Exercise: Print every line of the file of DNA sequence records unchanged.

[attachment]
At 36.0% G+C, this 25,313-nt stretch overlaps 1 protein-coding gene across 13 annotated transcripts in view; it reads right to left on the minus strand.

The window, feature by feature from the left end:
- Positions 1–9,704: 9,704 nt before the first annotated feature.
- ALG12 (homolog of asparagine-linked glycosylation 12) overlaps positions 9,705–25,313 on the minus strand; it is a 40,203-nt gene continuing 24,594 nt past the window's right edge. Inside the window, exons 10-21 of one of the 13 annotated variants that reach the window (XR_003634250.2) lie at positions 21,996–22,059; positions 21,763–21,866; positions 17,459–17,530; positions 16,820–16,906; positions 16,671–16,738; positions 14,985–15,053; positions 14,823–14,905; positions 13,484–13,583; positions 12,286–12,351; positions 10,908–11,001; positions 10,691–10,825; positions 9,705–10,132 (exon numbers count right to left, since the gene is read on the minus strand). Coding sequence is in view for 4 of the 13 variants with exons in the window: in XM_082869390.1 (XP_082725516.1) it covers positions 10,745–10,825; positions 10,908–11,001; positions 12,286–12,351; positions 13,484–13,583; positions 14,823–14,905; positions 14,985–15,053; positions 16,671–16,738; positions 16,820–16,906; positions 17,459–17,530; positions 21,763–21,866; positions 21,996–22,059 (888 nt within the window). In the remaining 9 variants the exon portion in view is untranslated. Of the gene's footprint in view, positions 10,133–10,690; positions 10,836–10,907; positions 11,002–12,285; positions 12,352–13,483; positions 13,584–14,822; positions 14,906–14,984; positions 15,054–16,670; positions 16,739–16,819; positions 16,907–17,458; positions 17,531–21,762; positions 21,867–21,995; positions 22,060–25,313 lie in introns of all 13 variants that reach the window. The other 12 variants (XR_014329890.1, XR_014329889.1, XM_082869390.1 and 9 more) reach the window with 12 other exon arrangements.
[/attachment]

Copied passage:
At 36.0% G+C, this 25,313-nt stretch overlaps 1 protein-coding gene across 13 annotated transcripts in view; it reads right to left on the minus strand.

The window, feature by feature from the left end:
- Positions 1–9,704: 9,704 nt before the first annotated feature.
- ALG12 (homolog of asparagine-linked glycosylation 12) overlaps positions 9,705–25,313 on the minus strand; it is a 40,203-nt gene continuing 24,594 nt past the window's right edge. Inside the window, exons 10-21 of one of the 13 annotated variants that reach the window (XR_003634250.2) lie at positions 21,996–22,059; positions 21,763–21,866; positions 17,459–17,530; positions 16,820–16,906; positions 16,671–16,738; positions 14,985–15,053; positions 14,823–14,905; positions 13,484–13,583; positions 12,286–12,351; positions 10,908–11,001; positions 10,691–10,825; positions 9,705–10,132 (exon numbers count right to left, since the gene is read on the minus strand). Coding sequence is in view for 4 of the 13 variants with exons in the window: in XM_082869390.1 (XP_082725516.1) it covers positions 10,745–10,825; positions 10,908–11,001; positions 12,286–12,351; positions 13,484–13,583; positions 14,823–14,905; positions 14,985–15,053; positions 16,671–16,738; positions 16,820–16,906; positions 17,459–17,530; positions 21,763–21,866; positions 21,996–22,059 (888 nt within the window). In the remaining 9 variants the exon portion in view is untranslated. Of the gene's footprint in view, positions 10,133–10,690; positions 10,836–10,907; positions 11,002–12,285; positions 12,352–13,483; positions 13,584–14,822; positions 14,906–14,984; positions 15,054–16,670; positions 16,739–16,819; positions 16,907–17,458; positions 17,531–21,762; positions 21,867–21,995; positions 22,060–25,313 lie in introns of all 13 variants that reach the window. The other 12 variants (XR_014329890.1, XR_014329889.1, XM_082869390.1 and 9 more) reach the window with 12 other exon arrangements.